A Texas public school district has the discretion to determine the number of days of the teacher contract year to devote to staff development and teacher preparation days. Staff development must be predominantly campus based and must be developed and approved by the campus site-based decision-making committee. It may include training in:
The district also may use staff development that is designed and approved by the district-level site-based decision-making committee. The district must provide scientifically based staff development relating to the instruction of students with disabilities to educators who work primarily outside of special education and who do not possess the knowledge and skills necessary to implement the individualized education programs of students receiving instruction from the educators.
House Bill 3 requires all classroom teachers and principals in grades K-3 to complete reading academies. While the target for completion was the 2021-22 school year, a bill passed in 2021 now allows districts through the 2022-23 school year to train current staff.
All K-3 teachers and principals must register for the literacy academies, but there are some exemptions and additional options.
Teachers holding all-level certification in art, health education, music, physical education, speech communication and theater arts, or theater, are exempt.
Teachers who participated in the 2018-19 READ Grant can count their participation toward the HB 3 literacy requirement. (Read more here.)
Districts may work with anyone on the Authorized Providers List in Texas, including all 20 regional education service centers.
TEA has authorized two models: a comprehensive model and a blended model (click here for more information). Both cover the same content using the same learning management system, provide a cohort leader (either a blended facilitator or a comprehensive coach) to guide participants through the process), require submission of the same artifacts, require moderated grading of artifacts, and are completed over a period of 11 months.
After choosing the delivery model(s), districts then have two implementation options:
The cost per participant for the blended model is $400, while the cost per participant in the comprehensive model is $3,000.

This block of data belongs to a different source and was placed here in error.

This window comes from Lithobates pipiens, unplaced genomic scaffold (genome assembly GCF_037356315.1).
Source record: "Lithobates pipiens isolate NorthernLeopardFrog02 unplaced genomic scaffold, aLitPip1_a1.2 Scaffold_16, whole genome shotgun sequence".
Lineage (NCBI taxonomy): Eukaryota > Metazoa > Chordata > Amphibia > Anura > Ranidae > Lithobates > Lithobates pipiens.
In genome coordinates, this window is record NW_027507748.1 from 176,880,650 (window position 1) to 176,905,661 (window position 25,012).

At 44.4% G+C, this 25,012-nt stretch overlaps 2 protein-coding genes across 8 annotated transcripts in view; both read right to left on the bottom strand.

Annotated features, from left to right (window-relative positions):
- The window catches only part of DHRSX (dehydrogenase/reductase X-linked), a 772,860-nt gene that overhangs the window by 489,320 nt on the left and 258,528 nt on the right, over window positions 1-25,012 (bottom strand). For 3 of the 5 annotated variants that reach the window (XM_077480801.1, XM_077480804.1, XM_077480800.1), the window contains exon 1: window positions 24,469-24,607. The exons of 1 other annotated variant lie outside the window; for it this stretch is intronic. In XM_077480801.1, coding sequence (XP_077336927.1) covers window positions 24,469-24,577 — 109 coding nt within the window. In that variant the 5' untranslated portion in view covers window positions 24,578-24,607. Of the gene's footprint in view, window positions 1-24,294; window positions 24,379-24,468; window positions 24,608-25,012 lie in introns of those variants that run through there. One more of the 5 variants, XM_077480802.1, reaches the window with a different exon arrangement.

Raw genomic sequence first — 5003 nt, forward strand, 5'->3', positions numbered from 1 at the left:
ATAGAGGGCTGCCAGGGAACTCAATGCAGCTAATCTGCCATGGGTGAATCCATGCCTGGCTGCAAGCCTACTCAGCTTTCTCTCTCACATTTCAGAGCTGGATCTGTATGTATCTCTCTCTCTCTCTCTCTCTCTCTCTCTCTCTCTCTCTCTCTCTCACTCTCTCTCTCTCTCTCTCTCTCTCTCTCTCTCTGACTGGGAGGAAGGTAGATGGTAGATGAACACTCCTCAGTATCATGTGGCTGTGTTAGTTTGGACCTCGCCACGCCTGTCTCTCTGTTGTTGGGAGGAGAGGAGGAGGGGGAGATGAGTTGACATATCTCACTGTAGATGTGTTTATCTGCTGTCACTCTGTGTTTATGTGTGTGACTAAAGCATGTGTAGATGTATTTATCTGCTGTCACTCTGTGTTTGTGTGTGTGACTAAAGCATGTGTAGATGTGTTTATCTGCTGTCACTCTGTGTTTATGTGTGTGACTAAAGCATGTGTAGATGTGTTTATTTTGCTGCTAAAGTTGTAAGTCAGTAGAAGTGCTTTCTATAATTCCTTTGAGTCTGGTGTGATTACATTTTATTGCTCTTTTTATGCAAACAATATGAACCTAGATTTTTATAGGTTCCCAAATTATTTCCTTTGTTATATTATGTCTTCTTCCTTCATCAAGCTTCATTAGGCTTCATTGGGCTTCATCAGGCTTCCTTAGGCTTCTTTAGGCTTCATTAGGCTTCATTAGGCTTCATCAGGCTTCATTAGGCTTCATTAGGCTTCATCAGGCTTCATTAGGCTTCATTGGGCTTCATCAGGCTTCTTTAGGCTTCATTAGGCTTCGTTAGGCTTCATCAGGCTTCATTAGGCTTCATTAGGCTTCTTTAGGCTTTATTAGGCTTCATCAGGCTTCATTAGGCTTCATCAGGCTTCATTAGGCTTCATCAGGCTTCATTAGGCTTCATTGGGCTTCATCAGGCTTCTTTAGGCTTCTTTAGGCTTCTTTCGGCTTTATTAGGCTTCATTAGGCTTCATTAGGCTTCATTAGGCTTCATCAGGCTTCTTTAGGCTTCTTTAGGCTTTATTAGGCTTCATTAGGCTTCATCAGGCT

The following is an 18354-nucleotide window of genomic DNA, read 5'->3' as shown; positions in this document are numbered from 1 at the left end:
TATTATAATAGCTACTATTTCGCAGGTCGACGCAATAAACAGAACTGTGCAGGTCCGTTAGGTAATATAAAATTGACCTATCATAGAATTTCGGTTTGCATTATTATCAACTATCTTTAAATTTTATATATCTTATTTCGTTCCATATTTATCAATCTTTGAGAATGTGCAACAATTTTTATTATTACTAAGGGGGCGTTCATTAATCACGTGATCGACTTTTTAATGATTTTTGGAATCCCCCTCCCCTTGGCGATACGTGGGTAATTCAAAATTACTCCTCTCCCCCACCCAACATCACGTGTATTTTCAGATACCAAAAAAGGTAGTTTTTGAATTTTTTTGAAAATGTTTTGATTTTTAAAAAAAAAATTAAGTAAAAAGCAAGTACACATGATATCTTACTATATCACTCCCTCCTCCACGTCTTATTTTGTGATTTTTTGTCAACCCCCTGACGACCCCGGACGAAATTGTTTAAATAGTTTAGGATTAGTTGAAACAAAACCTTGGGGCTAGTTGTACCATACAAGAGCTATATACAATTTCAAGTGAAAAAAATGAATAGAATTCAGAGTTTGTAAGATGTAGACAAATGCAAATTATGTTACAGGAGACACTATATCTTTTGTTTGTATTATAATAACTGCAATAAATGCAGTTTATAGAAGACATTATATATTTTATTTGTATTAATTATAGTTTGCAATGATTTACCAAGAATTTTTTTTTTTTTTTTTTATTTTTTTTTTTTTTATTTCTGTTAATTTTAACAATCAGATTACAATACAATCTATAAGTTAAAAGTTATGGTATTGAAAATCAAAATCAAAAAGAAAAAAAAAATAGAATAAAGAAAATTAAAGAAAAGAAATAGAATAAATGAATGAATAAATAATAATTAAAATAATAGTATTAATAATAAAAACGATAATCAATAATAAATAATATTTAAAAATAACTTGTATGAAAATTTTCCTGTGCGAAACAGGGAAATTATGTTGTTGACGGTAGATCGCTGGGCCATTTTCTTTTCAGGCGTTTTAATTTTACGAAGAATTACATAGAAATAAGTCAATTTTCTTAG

Regardless of the model chosen, TEA anticipates that between training and demonstrating understanding and application of concepts, it will take participants about 60 hours/11 months to complete the academies.
Districts can choose which model their K-3 teachers and principals attend and by which year before the deadline they complete the academies.
Participants who fail to demonstrate proficiency or to complete the requirements can be re-enrolled in a new cohort.
Reading Academy course modules are available via an online portal (CANVAS platform).
There are 12 modules, and performance tasks (e.g. artifacts) are embedded within modules. There are six artifacts. For example, at the end of Module 6, Phonological Awareness, teachers will video themselves providing a very brief phonological awareness lesson using the gradual release of responsibility framework. Two of the artifacts will be graded by cohort leaders, while the remainder will be graded by the CANVAS platform.
Cohort leaders must meet certain TEA qualifications, including demonstrating proficiency via a centralized TEA screening, and must have served as a teacher in grades K-5 for three or more years across their career.
In addition to demonstrating proficiency on the screening assessment, the cohort leader must be hired either directly by an approved provider or by a district that has signed a memorandum of understanding with an approved provider to implement the academy locally.
School districts can work with their authorized providers to form and register cohorts of participants. If a school district is an authorized provider, it can form cohorts as well.
School districts receive several new funding sources in HB 3 that can be used to support reading instruction, including paying for teacher attendance at reading academies. TEA strongly encourages school districts to structure the reading academies within designated campuswide professional development and/or professional learning community days to ensure that staff has ample opportunity to complete the required content and to keep costs down.
According to TEA, the Early Education Allotment, the Dyslexia Allotment, and/or the Basic Allotment increase can be utilized to compensate teachers. In addition, districts may consider Coordinated Early Intervening Services funds, the Bilingual Allotment, or Compensatory Education funds. Districts have discretion over which funds to utilize, or whether to use funds outside this list.
Slides 8 and 9 from a TEA Reading Practices presentation provide more information on each of these funding sources. Slide 33 states that districts may provide stipends to teachers to compensate them for attending the academies if they choose.
Additionally, TEA has assured districts that federal COVID-relief/ESSER funds can be used to pay reading academy stipends.